Vermonters Converge on Statehouse to Demand Universal Healthcare


Montpelier, VT– Over three hundred Vermonters converged at the Statehouse on January 5th to deliver more than four thousand petition signatures to lawmakers Shap Smith, John Campbell, Claire Ayer and Mark Larson. The petition demands that Vermont leads the nation in the adoption of universal healthcare. The petition also builds on last year’s passage of Act 128 the “Universal Access To Healthcare Act,” which mandates that Vermont create a healthcare system which meets the human rights principles of universality, equity, accountability, transparency, participation and healthcare as a public good. The rally also comes in anticipation of the release of the state mandated universal healthcare system options, designed by Dr. William Hsiao, expected on January 19th of this year.

The Cedar Creek room was packed with Healthcare Is a Human Right supporters from all across the state in red shirts carrying signs, along with many legislators on the first day back in the Statehouse.Mari Cordes of the Vermont Federation of Nurses & Health Professionals Union at Fletcher Allen, spoke about her personal experiences seeing the healthcare crisis in Vermont, “As a nurse, I can report first hand that the current system is not working. We know that people are suffering and dying needlessly. Tens of thousands of Vermonters lack access to healthcare and we know people who have health insurance are suffering because they cannot afford the increasing costs of premiums, deductibles and copayments,” said Cordes. “And we know as a result many Vermonters are not getting the care they need when they need it because they can’t afford it.”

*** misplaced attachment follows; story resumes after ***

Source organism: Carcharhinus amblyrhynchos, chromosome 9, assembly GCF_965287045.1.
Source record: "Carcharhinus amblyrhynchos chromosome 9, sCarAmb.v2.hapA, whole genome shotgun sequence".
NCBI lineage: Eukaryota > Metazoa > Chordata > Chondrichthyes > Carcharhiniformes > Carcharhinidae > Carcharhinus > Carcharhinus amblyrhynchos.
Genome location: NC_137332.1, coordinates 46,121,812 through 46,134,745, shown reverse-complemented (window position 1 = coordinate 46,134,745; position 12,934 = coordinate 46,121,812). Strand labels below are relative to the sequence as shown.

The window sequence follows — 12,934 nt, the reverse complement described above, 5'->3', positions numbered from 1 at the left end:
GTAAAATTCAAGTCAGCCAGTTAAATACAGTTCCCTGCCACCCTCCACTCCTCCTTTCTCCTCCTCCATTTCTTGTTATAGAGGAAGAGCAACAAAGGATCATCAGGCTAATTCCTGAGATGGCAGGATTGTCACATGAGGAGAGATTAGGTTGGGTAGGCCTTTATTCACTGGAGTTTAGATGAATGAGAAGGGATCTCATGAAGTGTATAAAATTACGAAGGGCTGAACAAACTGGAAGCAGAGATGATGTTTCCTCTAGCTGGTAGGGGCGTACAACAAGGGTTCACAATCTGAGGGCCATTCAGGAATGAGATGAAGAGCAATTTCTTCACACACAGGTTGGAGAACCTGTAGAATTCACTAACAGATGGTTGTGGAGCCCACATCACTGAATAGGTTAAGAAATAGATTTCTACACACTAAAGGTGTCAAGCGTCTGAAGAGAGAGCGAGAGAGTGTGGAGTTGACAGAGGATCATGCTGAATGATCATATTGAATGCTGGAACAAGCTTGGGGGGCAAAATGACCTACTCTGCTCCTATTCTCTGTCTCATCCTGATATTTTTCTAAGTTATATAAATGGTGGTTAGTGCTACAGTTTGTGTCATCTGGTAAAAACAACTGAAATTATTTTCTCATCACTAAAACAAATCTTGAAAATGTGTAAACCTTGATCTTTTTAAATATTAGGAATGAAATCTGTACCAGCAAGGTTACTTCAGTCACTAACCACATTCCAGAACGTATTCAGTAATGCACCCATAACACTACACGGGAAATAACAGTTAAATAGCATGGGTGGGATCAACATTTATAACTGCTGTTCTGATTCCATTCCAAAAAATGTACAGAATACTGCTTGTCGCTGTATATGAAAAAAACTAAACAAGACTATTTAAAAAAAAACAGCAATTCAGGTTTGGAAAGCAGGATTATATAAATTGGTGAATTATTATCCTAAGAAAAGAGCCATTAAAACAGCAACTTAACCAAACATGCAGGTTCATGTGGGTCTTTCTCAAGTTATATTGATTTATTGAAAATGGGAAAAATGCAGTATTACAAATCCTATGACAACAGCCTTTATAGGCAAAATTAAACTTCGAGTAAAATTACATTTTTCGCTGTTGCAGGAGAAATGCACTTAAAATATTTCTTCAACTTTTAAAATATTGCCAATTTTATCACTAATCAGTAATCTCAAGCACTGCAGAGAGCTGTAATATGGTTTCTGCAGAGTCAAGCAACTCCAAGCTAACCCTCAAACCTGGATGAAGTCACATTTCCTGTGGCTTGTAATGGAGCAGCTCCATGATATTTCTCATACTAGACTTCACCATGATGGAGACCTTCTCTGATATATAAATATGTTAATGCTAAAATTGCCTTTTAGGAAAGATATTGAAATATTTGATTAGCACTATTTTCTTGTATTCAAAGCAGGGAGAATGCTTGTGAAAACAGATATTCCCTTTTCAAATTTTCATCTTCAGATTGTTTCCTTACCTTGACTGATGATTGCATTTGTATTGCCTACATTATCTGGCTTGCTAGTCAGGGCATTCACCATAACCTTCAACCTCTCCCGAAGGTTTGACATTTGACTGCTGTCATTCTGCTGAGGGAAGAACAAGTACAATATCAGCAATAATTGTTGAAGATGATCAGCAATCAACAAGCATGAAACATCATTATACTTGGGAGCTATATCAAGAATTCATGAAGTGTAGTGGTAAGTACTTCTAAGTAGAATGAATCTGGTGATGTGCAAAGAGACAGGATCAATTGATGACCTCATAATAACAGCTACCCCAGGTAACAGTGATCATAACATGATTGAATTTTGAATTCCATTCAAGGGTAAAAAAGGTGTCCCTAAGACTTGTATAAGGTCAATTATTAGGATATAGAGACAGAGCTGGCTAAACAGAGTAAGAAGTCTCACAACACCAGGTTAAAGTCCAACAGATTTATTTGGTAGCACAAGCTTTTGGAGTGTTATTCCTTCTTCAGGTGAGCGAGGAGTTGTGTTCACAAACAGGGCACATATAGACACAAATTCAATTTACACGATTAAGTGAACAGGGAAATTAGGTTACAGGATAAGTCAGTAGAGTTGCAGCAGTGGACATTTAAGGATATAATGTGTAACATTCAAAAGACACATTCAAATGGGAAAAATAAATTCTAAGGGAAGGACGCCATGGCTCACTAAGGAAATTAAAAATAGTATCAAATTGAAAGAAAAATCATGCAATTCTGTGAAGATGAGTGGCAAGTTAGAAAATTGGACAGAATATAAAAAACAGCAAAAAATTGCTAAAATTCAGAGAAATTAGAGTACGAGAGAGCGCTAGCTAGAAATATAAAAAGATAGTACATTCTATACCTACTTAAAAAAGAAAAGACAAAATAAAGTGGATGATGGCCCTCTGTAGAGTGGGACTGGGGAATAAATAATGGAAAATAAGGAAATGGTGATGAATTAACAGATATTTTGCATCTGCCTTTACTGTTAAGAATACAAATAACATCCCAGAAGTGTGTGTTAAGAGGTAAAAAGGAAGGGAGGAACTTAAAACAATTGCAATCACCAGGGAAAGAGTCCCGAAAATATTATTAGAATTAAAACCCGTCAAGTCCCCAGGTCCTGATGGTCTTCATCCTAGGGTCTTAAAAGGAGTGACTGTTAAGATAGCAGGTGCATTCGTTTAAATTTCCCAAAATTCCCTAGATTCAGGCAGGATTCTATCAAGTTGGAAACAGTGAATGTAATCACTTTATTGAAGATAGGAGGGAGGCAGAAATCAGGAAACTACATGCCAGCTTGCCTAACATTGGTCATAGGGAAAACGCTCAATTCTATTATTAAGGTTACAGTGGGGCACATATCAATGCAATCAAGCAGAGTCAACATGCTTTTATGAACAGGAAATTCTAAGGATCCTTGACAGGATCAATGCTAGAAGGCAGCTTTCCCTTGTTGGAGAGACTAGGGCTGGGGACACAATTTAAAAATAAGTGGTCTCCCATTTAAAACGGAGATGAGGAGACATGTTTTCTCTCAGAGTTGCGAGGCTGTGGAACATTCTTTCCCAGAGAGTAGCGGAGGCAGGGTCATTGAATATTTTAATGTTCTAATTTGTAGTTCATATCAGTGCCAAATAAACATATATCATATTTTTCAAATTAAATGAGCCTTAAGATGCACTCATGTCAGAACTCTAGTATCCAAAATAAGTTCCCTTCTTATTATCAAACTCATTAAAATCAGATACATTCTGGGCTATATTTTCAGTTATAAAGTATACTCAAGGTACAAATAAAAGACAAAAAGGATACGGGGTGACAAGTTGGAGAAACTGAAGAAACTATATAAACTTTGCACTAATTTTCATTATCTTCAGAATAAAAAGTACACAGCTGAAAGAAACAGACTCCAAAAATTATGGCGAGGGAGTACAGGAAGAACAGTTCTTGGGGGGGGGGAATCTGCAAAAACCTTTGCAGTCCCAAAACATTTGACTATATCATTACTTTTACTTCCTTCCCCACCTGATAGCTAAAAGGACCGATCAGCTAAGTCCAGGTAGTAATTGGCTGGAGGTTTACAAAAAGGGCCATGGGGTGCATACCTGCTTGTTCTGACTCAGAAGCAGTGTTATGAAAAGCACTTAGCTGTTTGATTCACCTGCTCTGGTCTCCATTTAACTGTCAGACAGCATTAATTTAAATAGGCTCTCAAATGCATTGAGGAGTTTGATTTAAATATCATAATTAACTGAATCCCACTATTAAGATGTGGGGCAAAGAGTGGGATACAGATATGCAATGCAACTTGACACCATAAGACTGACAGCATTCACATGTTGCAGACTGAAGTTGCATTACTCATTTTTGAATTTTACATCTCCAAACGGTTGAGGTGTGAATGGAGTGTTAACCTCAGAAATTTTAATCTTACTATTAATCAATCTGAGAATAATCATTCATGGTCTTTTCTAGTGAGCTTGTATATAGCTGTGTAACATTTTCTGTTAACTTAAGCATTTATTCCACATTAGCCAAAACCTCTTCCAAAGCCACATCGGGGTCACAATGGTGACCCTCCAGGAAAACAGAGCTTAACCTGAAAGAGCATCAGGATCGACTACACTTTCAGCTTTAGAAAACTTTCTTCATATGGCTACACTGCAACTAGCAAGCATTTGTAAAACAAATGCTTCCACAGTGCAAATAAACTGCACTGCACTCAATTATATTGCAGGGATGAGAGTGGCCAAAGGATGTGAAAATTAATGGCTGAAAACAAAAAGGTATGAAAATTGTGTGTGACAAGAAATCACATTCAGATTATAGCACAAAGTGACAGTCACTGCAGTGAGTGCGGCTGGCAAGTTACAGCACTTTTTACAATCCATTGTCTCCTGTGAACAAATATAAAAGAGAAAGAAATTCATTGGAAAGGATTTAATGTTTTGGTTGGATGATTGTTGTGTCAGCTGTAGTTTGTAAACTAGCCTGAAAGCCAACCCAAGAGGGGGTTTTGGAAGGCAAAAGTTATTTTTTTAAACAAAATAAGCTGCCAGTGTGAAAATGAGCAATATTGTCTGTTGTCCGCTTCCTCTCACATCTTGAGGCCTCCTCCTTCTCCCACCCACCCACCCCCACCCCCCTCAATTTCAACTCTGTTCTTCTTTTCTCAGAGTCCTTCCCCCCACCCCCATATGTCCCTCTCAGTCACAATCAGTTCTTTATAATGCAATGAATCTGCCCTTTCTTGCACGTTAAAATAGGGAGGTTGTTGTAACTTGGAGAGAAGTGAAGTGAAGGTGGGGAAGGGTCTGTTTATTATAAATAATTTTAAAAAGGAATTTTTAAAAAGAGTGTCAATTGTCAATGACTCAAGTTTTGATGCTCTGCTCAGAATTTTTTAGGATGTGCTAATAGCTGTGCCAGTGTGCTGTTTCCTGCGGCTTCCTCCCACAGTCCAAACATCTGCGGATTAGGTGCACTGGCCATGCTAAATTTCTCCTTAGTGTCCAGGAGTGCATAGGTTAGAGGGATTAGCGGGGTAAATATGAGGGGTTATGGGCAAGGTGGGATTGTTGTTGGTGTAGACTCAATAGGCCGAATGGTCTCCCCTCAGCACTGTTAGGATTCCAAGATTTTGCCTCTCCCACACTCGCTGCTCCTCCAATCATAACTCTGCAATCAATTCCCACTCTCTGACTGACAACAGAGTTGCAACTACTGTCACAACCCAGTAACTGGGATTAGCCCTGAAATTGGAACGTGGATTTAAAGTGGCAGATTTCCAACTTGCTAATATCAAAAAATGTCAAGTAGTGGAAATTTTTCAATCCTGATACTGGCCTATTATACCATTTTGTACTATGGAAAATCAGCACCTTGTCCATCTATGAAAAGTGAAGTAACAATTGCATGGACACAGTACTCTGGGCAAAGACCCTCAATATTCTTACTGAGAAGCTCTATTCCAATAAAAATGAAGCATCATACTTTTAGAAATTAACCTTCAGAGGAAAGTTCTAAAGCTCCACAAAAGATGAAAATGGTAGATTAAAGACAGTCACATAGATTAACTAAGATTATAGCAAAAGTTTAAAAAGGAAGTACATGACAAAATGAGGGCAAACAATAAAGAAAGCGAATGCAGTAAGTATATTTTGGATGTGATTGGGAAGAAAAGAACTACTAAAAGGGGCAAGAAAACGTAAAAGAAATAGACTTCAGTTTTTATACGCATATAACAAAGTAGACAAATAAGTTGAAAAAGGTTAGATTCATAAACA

For video coverage of the speeches, click here.